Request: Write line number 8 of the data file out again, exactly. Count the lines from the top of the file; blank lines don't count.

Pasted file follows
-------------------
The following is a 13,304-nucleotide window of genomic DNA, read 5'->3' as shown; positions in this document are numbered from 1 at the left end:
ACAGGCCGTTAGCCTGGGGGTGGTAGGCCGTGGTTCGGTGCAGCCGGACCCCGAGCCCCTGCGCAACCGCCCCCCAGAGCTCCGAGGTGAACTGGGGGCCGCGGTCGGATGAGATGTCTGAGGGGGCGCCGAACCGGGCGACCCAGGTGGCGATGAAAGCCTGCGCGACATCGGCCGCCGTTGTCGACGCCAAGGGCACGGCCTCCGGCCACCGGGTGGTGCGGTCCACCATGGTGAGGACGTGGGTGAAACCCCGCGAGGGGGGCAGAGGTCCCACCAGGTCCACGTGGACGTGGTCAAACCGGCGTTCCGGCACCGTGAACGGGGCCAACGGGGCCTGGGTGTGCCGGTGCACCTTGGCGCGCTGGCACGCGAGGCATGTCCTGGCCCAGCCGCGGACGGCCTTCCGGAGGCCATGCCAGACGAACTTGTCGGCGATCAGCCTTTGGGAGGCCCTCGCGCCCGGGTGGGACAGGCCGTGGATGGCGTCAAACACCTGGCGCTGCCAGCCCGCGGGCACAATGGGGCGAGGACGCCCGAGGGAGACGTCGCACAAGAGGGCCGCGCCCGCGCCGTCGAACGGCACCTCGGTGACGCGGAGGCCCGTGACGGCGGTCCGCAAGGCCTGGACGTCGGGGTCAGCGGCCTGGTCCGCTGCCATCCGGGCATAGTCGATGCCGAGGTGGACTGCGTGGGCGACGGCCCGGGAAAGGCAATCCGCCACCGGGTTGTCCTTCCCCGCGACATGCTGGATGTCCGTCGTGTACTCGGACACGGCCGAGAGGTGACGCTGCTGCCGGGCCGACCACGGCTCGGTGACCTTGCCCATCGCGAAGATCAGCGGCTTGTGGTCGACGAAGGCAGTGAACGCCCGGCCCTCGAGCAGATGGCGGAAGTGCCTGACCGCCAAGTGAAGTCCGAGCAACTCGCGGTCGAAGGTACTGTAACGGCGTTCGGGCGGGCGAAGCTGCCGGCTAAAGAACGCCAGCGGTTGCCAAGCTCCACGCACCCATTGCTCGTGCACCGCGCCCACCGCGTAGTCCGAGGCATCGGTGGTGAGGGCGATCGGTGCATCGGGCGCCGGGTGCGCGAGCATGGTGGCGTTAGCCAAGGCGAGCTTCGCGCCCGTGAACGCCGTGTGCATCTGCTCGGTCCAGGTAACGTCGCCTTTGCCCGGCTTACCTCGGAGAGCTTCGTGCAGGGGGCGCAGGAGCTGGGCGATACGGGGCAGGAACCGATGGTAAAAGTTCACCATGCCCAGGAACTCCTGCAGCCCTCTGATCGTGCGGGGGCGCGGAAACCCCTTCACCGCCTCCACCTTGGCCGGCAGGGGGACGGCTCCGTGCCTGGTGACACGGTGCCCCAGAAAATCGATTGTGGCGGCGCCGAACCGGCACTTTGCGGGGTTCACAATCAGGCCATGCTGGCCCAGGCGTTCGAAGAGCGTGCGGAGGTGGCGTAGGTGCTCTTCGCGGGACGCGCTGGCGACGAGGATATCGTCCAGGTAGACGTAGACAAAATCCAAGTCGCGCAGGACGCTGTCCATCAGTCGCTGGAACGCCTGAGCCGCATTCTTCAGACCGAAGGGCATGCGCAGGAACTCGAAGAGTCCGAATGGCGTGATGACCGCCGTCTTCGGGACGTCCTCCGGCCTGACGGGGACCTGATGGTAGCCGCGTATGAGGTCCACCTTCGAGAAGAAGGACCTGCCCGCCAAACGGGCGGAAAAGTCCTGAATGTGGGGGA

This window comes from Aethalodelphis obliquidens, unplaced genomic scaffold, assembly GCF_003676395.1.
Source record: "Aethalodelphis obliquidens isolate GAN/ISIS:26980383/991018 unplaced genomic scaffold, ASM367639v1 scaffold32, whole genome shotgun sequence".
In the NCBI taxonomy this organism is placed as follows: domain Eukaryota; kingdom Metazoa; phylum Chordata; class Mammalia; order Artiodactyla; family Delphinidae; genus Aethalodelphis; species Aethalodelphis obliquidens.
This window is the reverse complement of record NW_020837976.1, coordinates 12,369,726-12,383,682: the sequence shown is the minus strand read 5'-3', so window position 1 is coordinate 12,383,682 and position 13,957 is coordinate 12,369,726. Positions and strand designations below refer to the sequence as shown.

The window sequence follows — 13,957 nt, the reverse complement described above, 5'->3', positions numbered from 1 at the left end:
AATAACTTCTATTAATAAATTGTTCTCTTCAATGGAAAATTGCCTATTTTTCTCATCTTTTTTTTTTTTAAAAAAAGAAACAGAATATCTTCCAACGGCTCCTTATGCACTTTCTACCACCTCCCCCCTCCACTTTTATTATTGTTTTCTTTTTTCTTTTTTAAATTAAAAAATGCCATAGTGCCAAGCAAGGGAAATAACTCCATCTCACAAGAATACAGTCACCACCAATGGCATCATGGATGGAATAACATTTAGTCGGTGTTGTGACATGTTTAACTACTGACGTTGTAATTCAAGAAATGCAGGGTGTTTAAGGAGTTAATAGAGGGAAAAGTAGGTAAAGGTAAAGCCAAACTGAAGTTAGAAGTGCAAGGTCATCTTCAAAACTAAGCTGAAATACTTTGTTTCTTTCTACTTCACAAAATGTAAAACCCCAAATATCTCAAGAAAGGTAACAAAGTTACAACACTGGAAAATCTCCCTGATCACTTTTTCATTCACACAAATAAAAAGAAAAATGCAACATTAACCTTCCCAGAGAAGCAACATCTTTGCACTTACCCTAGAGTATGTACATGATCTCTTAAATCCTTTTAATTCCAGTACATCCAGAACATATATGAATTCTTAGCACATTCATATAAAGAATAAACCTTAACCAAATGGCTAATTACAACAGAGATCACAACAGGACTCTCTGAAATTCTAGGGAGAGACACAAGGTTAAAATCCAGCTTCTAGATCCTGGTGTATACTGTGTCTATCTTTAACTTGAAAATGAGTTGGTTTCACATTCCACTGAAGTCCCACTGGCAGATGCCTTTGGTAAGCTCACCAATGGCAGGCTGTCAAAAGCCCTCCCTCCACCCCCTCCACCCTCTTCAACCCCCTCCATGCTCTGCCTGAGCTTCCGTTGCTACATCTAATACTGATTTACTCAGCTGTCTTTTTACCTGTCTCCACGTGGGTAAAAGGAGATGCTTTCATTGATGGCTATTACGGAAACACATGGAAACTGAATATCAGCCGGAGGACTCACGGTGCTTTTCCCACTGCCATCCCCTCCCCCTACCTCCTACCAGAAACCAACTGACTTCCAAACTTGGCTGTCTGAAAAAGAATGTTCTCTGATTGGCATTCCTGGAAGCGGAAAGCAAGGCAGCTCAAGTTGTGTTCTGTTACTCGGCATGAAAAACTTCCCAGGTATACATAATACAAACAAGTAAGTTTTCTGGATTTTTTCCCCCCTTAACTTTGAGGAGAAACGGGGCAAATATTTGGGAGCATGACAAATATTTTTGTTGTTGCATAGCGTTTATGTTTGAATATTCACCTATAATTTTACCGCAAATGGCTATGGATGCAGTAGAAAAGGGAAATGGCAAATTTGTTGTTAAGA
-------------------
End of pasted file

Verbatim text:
AATAACTTCTATTAATAAATTGTTCTCTTCAATGGAAAATTGCCTATTTTTCTCATCTTTTTTTTTTTTAAAAAAAGAAACAGAATATCTTCCAACGGCTCCTTATGCACTTTCTACCACCTCCCCCCTCCACTTTTATTATTGTTTTCTTTTTTCTTTTTTAAATTAAAAAATGCCATAGTGCCAAGCAAGGGAAATAACTCCATCTCACAAGAATACAGTCACCACCAATGGCATCATGGATGGAATAACATTTAGTCGGTGTTGTGACATGTTTAACTACTGACGTTGTAATTCAAGAAATGCAGGGTGTTTAAGGAGTTAATAGAGGGAAAAGTAGGTAAAGGTAAAGCCAAACTGAAGTTAGAAGTGCAAGGTCATCTTCAAAACTAAGCTGAAATACTTTGTTTCTTTCTACTTCACAAAATGTAAAACCCCAAATATCTCAAGAAAGGTAACAAAGTTACAACACTGGAAAATCTCCCTGATCACTTTTTCATTCACACAAATAAAAAGAAAAATGCAACATTAACCTTCCCAGAGAAGCAACATCTTTGCACTTACCCTAGAGTATGTACATGATCTCTTAAATCCTTTTAATTCCAGTACATCCAGAACATATATGAATTCTTAGCACATTCATATAAAGAATAAACCTTAACCAAATGGCTAATTACAACAGAGATCACAACAGGACTCTCTGAAATTCTAGGGAGAGACACAAGGTTAAAATCCAGCTTCTAGATCCTGGTGTATACTGTGTCTATCTTTAACTTGAAAATGAGTTGGTTTCACATTCCACTGAAGTCCCACTGGCAGATGCCTTTGGTAAGCTCACCAATGGCAGGCTGTCAAAAGCCCTCCCTCCACCCCCTCCACCCTCTTCAACCCCCTCCATGCTCTGCCTGAGCTTCCGTTGCTACATCTAATACTGATTTACTCAGCTGTCTTTTTACCTGTCTCCACGTGGGTAAAAGGAGATGCTTTCATTGATGGCTATTACGGAAACACATGGAAACTGAATATCAGCCGGAGGACTCACGGTGCTTTTCCCACTGCCATCCCCTCCCCCTACCTCCTACCAGAAACCAACTGACTTCCAAACTTGGCTGTCTGAAAAAGAATGTTCTCTGATTGGCATTCCTGGAAGCGGAAAGCAAGGCAGCTCAAGTTGTGTTCTGTTACTCGGCATGAAAAACTTCCCAGGTATACATAATACAAACAAGTAAGTTTTCTGGATTTTTTCCCCCCTTAACTTTGAGGAGAAACGGGGCAAATATTTGGGAGCATGACAAATATTTTTGTTGTTGCATAGCGTTTATGTTTGAATATTCACCTATAATTTTACCGCAAATGGCTATGGATGCAGTAGAAAAGGGAAATGGCAAATTTGTTGTTAAGA